What: The Noun Project is a design-conscious digital repository for symbols. The team’s mission is to build a global visual language that anyone can understand, use and share. With over 16,000 icons submitted by their community of global designers and 5 million page views per month, they are well on their way.

Where: Los Angeles & Chicago.

Who: We spoke with Sofya Polyakov and Edward Boatman, co-founders.

What was the hunch that got you started?

Edward: The seed of the idea began when I was in college, sketching things that fascinated me as a child – sequoias, trains, cranes, and combines. At the time, I was also reading The Professor and the Madman, a book about the making of the Oxford English Dictionary. This is when I thought: “it’d be really great to have a visual dictionary that represents every object in existence”. In reality, it wasn’t until I was working in an architecture firm that I realized who our customer might be: designers, architects, illustrators and anyone else who regularly uses iconographic representations in their work. It was then that I acted on the hunch, brought in Sofya Polyakov and Scott Thomas (fellow co-founders), and it wasn’t long before we were launching The Noun Project, the world’s most extensive digital platform for visual communication.

What have you learned, have you pivoted at any point?

Sofya: When The Noun Project launched in December 2010, the team thought that the resource would be useful for designers and people in the creative industry.  We quickly learned that many other industries could benefit from this type of visual communication.  We’re now having regular conversations with the autism community, business professionals who want to use symbols in their presentations, and doctors, who [particularly in emergency situations] need to communicate with patients who speak little or no English.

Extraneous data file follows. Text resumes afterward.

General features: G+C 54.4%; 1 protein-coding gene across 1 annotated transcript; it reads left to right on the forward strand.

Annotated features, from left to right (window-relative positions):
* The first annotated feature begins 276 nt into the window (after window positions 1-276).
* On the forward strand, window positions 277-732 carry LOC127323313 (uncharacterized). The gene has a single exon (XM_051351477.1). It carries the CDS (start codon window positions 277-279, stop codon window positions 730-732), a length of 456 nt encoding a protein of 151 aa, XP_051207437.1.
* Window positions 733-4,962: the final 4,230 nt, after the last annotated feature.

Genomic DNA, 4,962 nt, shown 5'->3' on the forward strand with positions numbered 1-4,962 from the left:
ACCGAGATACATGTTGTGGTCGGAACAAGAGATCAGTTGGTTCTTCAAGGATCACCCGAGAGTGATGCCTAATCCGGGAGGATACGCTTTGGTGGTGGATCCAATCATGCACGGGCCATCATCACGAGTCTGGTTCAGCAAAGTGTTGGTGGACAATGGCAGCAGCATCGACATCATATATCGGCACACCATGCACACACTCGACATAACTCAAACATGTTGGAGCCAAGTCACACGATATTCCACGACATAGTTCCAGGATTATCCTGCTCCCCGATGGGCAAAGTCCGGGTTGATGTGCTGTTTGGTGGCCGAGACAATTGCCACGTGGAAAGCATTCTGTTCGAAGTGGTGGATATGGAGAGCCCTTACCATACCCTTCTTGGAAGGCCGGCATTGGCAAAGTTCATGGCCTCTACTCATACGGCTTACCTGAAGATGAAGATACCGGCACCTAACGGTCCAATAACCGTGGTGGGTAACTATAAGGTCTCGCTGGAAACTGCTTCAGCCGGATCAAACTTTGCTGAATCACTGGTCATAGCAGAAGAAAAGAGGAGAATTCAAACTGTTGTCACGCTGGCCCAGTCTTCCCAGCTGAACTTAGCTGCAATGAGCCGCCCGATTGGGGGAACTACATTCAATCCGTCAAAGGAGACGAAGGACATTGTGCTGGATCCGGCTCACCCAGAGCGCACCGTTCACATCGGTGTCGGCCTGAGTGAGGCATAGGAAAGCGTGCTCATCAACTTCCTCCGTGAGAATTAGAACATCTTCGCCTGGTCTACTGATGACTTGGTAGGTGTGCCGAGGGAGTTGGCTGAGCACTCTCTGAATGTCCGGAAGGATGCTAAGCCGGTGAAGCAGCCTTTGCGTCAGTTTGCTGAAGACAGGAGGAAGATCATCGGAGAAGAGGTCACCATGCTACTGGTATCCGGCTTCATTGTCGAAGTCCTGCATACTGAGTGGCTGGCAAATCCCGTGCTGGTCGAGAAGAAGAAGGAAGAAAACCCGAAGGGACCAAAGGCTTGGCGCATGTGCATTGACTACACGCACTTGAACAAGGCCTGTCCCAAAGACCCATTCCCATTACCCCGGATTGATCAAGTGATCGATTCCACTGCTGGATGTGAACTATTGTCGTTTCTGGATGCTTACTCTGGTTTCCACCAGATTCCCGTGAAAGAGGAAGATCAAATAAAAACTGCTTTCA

What is your company culture like?

Sofya: We are definitely a company of the Internet age! We have a team in Chicago and a team in LA, and we communicate through Campfire (a real-time chat tool for business). The Chicago office focuses on the UX/UI and the site development while the LA team focuses on community building and running the day-to-day business.

What are your plans for monetization?

Edward: One of our biggest strengths is our global community of designers who contribute to our library of symbols. Currently we have a licensing model that rewards this behavior: customers who want to use our symbols (without attributing them to the original designer) pay a small fee. These profits are then split between our company and the person who designed the symbol. We’re also in the process of building an API that will allow others to stream and use symbols in their own applications. Lastly, we also run sponsored events called ‘iconathons’ where members of the public get together to design symbols around a certain theme. We’ve run these events with The New York Times, Wikipedia and various arts and community organizations, with past topics ranging from education, to investigative journalism and food to democracy.

How have you worked with brands in the past and what might they learn from your company?

Sofya: We recently worked with MailChimp and Media Temple on sponsored symbol collections – a unique form of native advertising that allows brands to visually communicate their ethos and values in ways that customers will remember, share and use.

Ultimately though, I think brands can learn that in today’s highly connected, fast-paced world, people and companies need to communicate in ways that everyone can quickly understand. Words alone can’t do this, but symbols can transcend cultural and language barriers and deliver information quickly and with impact. It’s about helping people visually communicate and tell stories in fun, powerful, and memorable ways.

Leave a Reply Cancel reply